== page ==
Now, I myself am guilty of writing a mad pixie dream girl. I fall for them all the time, the spontaneous girls that take you out to museums and book stores, the girl who will one moment strip off in the back of your car and the next have a discussion about catcher in the rye with you. I love those girls, but you know, that is sort of the point of the mad pixie dream girl. They’re dreams. I don’t have a problem with the mad pixie dream girl, Cassidy was a great character, she was interesting and smart, funny, she wore vintage clothes and snuck into lectures. She knew what she was and she told Ezra straight that he couldn’t chase the idea of her. I don’t mind the employment of a mad pixie dream girl half as much as I minded that Cassidy’s sole purpose was to make Ezra’s ex girlfriend, Charlotte look bad.


I am so fed up of reading about girls being portrayed in this way. I am a girl. I know plenty of girls. The girls that lure boys into secluded areas and show them their boobs are every bit as human and respectable as the ones that chose not to. Being aware of your sexuality and using it is nothing to be ashamed of. Unless of course, you’re reading a YA novel because that seems to be the trend in books that I read these days.
Ezra constantly compares the pair, Charlotte, despite him dating her for eight months, is shown as being a vapid air head who was moody and distant and adulterous. Cassidy is shown as being clever and fascinating, her mood swings are intriguing rather than annoying. Charlotte makes out with boys in school, gets caught giving oral at parties and is shamed, Cassidy strips off and makes out with boys in the backs of cars, gets it on with Ezra surprisingly quickly for someone who preaches abstinence. Both of them are exploring their sexuality and only one of them is judged for it. Here’s a hint. It isn’t Cassidy. The fact that Ezra talks about how Charlotte is a serial dater, Toby talks about how Cassidy only ever toys with guys and yet the fact that Ezra has a string of girlfriends that he doesn’t seem to have much respect for isn’t mentioned at all. I know this might be a bit revelatory, especially considering that the author of this is a woman, but girls are people too. Its about time that we got a bit of respect in literature. Just saying.


I’ve gone on way too long about this book. I haven’t even covered what I liked about it yet. This book was, if you over look the blatant slut shaming and cliches actually really enjoyable and like I said, if I’d finished it and moved on, all would have been fine. Ezra was a great character, and had I come across him before Augustus Waters, maybe he would be the top of my literary crush list, his friend Toby was also amazingly witty and kind of interesting too. Cassidy was interesting, Pheobe was interesting. They were all great characters, the dialogue between these kids was amazing and it was full of pop culture references and nods to films and the Great Gatsby. Honestly, all of that was incredible.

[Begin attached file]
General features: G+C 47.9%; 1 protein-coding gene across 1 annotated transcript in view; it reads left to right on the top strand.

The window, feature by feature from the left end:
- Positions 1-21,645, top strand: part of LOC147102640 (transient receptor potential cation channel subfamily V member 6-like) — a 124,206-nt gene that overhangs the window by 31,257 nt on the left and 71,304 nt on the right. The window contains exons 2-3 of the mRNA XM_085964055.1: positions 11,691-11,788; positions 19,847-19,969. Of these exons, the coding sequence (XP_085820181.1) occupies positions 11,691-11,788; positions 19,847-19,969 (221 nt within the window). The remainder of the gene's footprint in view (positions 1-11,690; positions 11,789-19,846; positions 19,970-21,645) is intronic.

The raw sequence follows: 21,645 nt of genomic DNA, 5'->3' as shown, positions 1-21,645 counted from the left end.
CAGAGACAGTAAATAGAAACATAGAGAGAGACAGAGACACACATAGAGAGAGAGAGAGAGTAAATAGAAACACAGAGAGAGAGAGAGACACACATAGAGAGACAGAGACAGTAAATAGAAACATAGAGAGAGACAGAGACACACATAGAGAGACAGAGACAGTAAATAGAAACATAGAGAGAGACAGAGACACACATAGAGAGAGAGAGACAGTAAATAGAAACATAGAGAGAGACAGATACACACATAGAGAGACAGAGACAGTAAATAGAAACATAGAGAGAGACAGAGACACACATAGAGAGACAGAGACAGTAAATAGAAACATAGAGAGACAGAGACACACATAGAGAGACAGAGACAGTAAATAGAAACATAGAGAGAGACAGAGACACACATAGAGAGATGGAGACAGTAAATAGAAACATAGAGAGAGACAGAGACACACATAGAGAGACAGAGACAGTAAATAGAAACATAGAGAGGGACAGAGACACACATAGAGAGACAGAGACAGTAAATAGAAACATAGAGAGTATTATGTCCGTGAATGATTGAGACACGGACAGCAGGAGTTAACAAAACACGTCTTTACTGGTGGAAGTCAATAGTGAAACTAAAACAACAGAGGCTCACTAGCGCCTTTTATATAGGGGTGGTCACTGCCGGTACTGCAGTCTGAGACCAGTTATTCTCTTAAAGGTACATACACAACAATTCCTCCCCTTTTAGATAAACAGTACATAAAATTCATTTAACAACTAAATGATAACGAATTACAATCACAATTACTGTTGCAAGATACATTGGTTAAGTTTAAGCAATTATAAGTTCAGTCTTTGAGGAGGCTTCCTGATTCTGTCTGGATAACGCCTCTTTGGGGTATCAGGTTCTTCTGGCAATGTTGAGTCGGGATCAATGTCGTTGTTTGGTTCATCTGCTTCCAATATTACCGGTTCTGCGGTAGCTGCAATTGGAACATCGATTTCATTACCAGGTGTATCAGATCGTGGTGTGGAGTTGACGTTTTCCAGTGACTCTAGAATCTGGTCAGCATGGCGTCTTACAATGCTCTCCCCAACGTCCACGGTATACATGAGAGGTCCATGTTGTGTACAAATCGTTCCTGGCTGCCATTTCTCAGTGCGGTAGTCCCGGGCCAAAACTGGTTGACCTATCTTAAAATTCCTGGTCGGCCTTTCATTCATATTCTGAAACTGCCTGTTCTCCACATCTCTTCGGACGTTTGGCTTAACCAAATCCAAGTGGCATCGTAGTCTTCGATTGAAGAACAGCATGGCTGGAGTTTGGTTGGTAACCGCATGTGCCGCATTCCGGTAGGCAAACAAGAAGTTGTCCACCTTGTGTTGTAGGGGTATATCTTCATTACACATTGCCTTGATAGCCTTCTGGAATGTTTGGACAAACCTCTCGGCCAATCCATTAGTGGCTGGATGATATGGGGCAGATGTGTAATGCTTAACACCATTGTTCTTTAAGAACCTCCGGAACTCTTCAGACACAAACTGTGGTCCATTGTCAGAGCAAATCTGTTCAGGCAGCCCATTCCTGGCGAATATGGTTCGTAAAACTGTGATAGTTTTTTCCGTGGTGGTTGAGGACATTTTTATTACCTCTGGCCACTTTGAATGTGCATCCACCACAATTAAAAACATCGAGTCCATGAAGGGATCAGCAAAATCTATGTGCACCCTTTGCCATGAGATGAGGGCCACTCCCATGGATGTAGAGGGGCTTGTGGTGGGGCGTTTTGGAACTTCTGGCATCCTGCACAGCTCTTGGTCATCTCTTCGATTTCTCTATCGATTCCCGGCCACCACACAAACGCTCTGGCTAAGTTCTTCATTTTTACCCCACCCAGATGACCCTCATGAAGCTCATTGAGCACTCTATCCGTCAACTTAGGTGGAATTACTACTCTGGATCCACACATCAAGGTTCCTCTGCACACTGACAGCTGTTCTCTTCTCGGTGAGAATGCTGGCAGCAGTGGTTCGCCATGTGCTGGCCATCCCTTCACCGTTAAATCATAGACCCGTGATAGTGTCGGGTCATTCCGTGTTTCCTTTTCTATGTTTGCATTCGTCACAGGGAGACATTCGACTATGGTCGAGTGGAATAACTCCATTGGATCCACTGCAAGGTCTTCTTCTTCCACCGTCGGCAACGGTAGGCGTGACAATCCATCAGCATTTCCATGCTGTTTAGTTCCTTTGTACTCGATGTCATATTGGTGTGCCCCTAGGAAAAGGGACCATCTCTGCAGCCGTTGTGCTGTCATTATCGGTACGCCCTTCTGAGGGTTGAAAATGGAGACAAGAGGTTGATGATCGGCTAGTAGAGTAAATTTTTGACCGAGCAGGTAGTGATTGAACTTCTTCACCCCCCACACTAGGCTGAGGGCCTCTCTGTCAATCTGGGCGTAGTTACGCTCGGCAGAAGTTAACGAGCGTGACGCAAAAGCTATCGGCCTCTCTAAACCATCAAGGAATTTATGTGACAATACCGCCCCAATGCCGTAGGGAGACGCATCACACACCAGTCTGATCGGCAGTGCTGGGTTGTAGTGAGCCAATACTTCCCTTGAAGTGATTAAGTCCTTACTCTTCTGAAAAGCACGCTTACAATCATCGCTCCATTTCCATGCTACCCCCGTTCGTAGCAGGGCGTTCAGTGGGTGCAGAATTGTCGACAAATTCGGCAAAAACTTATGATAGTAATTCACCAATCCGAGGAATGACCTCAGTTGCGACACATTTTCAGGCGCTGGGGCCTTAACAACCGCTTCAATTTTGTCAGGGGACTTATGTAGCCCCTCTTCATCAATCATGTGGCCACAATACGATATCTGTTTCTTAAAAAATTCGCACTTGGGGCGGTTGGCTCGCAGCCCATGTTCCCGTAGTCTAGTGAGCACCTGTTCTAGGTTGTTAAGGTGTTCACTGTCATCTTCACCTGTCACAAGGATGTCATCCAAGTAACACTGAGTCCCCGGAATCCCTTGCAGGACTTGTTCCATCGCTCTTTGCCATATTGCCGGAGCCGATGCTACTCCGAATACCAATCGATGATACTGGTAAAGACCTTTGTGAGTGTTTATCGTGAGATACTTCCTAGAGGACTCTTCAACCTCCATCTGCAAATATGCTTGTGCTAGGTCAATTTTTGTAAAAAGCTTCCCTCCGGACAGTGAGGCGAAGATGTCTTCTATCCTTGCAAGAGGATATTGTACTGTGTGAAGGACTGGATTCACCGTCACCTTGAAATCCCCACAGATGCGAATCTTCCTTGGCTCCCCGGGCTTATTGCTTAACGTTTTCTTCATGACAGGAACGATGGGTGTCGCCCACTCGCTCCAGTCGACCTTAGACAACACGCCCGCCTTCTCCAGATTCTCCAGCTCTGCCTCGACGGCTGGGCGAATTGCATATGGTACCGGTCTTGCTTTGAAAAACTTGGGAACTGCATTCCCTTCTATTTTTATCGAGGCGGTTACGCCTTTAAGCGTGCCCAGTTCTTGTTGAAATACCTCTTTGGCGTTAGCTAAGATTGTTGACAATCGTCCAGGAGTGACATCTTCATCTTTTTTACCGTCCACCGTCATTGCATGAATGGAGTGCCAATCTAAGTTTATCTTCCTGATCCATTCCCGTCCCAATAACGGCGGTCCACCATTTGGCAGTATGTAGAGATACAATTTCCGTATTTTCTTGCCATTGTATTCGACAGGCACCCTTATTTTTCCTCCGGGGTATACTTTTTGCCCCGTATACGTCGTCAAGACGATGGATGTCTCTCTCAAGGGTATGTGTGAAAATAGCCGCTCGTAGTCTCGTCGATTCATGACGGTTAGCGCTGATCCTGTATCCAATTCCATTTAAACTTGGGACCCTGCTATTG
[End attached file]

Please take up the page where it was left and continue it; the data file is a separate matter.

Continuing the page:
The best bit for me, had to be that Ezra’s journey of self discovered happened inspite of his meeting of Cassidy, not because of it. Which I guess is the main crux of the novel, that he realises that he can become whoever he wants to be.  The opening and the ending of this were also poignant and all kinds of wonderful. In fact, I was in love with this book from the opening chapter, it was actually very true to the mad pixie dream girl relationship, it reeled me in with this fabulous beginning and then it turned out to be less fantastic than before. Like the dream ended and reality kicked in.

Oh, and in case anyone was wondering, there are plenty of broken hearts and an actual severed head.

made of awesome



8 thoughts on “Severed Heads, Broken Hearts”

  1. Oh no that’s such a pity. It’s got such a beautiful cover as well I’d hoped this could have been one to add to the TBR list… Unfortunately I didn’t get along well with The Fault in Our Stars or The Perks of Being a Wallflower due to getting really annoyed at the YA clichés and characters. This one sounds like it might do the same. Shame. Oh well. Glad you enjoyed it Leah! Great review 🙂

    1. If you didn’t like Perks or TFIOS, you’re not going to like this at all, it’s full of smart teenagers that read clever novels and all that kind of thing. It’s not necessarily a bad book, but it does have some very lazy and bad things in it.